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Sure, Furious 7 can be cheesier than Wisconsin and has a plot with more holes than a California road, but it doesn’t matter. The Furious films have never been so much about sense than about senses. Furious 7, moving along the track of tradition, appeals to the heart not the mind. And surprisingly, the movie is driven with the precision and skill of Brian O’Conner’s Supra. The thematic premise and authorial intent are clearer than 90% of films out there and there’s no standard meter to measure the amount of ROI the John Woo action and sheer fun this film provides. However, it’s more than mindless entertainment. Furious 7 is a popcorn flick with heart or “overwrought melodrama” as director James Wan puts it. Either way it works.

Writing a review about this film is counterproductive because the work of a critic is often so insular and detached from the rest of this genre fare’s audience. But the magic and financial power of the Furious films lies in its inclusivity. This franchise has strained its engine (without making it look like it) to represent everyone who is likely to come in contact with the film. Can you name another juggernaut film franchise with two Asian directors? This extends beyond directors and character representation to the cars themselves. There’s something for everyone. There’s a beautiful utopia presented here in the driving idea that different people and the diverse viewpoints and culture their cars represent can come together for a common goal as family.

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Thematics aside, Furious 7 continues to push the batshit crazy action scene envelope. Cars can fly is a recurring motif. And take flight they do. Cars fly through LA parking garages, outta planes, and off of mountains. This could be seen as bad thing, as it creates a creative and logistical challenge for the next film. How do you top driving one of the world’s rarest cars through the world’s tallest buildings? HALO jump from space maybe?

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The only gripe about the movie is that it’s too long, and Wan and his fun camera work probably knows this. He’s packed this film with a lot of plot and character. It even has two heavyweight villains. However, there’s little heavy handed exposition and the opening and closing scenes are executed like a top notch director.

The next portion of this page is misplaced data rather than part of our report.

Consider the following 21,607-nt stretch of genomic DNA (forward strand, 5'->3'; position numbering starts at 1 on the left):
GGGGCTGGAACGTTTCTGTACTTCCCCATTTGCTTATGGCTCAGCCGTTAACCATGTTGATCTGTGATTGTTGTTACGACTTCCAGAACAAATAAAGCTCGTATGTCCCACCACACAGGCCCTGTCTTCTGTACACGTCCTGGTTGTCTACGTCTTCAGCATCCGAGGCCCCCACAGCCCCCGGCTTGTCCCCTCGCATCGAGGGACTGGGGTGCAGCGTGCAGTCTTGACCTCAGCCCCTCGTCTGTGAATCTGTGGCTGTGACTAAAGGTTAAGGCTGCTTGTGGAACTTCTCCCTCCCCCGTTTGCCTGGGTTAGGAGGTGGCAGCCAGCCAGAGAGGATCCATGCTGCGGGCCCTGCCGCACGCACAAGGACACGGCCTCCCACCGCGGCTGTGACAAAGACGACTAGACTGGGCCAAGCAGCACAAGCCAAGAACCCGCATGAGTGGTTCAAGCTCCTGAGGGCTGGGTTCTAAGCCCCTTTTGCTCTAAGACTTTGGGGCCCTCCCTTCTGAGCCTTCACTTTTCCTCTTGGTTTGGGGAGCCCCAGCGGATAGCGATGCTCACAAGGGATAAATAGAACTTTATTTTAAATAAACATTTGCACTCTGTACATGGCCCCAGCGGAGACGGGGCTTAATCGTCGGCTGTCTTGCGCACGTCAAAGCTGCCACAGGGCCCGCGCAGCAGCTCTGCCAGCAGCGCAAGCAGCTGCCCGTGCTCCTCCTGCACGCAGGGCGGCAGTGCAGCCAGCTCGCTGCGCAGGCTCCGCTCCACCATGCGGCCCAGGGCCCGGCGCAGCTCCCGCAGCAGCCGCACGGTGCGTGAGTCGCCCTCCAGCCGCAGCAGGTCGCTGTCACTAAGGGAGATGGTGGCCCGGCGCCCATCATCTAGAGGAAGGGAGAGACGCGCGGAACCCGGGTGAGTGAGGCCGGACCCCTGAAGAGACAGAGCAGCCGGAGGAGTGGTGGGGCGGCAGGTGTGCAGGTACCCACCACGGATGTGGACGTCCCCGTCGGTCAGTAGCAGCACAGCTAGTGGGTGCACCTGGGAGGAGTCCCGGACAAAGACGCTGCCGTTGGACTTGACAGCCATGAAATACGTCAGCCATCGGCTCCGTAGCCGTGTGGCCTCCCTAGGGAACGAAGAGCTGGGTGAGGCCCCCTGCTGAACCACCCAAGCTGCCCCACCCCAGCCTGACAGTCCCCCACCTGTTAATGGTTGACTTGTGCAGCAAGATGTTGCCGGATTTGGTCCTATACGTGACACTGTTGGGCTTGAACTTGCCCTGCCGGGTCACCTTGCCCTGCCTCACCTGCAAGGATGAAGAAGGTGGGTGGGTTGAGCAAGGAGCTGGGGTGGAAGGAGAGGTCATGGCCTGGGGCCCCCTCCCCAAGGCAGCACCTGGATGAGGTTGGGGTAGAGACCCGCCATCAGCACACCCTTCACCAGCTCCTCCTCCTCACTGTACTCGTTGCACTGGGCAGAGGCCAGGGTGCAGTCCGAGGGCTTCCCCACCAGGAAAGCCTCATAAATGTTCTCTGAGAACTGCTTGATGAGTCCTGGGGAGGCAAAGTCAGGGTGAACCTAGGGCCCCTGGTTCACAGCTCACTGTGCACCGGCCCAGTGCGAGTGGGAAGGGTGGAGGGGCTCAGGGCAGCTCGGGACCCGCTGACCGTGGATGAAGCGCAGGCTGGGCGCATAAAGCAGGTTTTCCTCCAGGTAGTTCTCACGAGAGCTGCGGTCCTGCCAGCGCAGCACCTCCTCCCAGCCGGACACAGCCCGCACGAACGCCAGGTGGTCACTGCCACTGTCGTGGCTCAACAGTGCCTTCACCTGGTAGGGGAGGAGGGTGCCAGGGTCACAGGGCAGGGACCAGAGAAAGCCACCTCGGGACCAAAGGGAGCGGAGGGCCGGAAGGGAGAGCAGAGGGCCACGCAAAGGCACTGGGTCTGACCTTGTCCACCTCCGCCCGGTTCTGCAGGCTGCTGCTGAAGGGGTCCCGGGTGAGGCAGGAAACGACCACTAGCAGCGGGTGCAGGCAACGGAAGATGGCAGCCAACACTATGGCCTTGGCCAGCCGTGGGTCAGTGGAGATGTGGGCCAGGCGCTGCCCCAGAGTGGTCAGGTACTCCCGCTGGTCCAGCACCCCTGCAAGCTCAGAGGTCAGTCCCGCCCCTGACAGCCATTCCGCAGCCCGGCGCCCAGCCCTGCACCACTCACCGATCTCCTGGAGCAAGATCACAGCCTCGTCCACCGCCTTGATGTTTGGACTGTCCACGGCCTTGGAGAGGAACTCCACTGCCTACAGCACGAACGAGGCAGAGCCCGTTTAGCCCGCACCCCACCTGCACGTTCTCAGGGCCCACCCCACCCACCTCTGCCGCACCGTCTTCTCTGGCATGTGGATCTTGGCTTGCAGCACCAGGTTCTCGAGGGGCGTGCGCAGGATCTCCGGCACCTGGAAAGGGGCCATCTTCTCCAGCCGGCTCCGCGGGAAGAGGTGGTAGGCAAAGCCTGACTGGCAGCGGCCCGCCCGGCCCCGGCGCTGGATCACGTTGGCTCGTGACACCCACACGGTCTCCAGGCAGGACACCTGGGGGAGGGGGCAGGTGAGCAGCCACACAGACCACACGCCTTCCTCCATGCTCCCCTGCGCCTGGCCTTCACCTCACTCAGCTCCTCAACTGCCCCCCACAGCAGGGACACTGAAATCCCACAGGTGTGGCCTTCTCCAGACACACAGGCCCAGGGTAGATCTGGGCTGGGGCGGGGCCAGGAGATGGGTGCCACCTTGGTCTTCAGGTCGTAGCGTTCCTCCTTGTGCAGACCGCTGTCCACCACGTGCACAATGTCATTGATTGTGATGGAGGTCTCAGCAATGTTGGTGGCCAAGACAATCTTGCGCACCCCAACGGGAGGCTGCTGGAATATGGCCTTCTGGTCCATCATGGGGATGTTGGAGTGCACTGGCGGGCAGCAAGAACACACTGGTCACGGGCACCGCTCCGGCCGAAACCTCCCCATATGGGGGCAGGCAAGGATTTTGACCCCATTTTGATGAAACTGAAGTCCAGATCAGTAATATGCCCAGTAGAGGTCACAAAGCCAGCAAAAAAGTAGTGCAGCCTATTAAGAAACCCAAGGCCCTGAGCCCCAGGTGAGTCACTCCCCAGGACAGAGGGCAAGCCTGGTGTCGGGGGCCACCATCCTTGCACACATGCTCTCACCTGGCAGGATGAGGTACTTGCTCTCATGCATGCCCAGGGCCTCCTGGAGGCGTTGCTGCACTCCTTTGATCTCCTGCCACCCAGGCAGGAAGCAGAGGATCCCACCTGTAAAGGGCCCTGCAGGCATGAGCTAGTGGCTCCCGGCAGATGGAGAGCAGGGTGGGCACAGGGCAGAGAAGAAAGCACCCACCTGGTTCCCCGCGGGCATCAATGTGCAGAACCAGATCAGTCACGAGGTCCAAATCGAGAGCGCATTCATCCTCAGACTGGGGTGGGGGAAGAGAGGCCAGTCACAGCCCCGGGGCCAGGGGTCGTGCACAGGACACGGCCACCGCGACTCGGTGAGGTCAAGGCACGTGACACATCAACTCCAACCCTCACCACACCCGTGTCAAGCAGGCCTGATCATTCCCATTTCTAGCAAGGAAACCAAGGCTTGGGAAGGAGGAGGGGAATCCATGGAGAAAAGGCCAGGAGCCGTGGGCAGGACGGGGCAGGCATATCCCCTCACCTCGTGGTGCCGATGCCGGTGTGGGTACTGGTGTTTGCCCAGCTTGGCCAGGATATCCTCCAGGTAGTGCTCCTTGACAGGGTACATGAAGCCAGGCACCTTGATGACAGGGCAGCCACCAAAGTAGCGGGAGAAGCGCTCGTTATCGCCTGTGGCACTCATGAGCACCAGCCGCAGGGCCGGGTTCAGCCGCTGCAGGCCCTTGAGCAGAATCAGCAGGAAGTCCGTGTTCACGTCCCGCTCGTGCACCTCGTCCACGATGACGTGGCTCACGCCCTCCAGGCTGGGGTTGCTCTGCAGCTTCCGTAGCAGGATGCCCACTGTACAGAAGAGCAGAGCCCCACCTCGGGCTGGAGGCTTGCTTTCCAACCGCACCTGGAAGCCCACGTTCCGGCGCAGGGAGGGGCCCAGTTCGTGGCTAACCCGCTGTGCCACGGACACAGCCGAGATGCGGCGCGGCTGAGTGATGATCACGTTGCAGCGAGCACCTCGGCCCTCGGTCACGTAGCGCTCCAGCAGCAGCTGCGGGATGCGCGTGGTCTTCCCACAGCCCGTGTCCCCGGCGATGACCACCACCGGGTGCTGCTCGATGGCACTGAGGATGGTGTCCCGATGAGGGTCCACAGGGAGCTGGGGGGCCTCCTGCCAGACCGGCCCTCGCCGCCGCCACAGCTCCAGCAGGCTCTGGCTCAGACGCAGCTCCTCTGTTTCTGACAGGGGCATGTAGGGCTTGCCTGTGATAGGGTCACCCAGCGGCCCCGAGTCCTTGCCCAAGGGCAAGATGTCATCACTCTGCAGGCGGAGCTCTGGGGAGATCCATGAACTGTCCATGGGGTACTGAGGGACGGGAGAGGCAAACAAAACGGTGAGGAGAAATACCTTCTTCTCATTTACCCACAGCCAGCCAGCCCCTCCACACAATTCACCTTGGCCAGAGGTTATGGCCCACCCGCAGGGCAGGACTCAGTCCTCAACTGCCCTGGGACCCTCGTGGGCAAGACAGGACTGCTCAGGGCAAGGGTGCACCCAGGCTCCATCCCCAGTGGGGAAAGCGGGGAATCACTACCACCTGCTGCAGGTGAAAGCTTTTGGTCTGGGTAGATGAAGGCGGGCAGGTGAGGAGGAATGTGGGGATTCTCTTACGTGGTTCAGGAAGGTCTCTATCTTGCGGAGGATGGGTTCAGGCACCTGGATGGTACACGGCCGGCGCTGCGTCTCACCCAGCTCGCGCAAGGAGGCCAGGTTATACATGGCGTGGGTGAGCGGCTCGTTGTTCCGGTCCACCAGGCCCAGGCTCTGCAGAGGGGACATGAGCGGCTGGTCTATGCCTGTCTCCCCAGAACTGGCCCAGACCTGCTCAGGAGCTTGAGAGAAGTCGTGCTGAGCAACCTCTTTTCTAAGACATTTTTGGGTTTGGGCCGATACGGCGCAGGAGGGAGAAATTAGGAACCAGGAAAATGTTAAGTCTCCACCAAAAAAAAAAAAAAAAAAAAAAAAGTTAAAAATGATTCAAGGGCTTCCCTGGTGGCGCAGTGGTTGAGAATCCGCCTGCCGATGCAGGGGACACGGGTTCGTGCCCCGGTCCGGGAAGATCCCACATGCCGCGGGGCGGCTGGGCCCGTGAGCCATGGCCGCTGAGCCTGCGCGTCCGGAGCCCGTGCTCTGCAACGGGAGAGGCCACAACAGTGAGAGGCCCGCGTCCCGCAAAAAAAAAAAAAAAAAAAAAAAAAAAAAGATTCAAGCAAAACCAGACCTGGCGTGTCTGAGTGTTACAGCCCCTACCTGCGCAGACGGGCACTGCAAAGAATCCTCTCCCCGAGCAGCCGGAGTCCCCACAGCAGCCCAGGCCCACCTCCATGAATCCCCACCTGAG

But no one will be talking about Wan’s directing or Tyrese’s comedic relief or supercars flying through Dubai skyscrapers. What unfortunately made this film in the series so special is Mr. Walker’s premature death. Every flash of him onscreen and the diegetic refrain “no more funerals” brings on smalls revs of heartache. The ending will leave most emotionally drained in a way that a Fast and Furious movie has no right to make you feel. The closing scene is also a sad and weird instance of the real life death of a protagonist elevating the artistic quality of the film. It’s a poignant and powerful cinematic farewell and a way for the filmmakers and crew to let Paul live forever.

I’m not sure I agree with Diesel that Furious 7 will win best picture this year. Although his point about the Oscars losing relevance if they fail to award Furious 7 isn’t without merit. And who knows with a positive nod from A.O. Scott and a 81% on Rotten Tomatoes, it may have a chance for nomination. But just as reason and logic fail to matter to this franchise neither does the Academy’s decision in this case. Furious 7 will be lovingly remembered by its fans because in the end it did the unexpected and drove us down a new road. This installment made The Fast and The Furious a franchise that could move more than cars.

RIP
RIP
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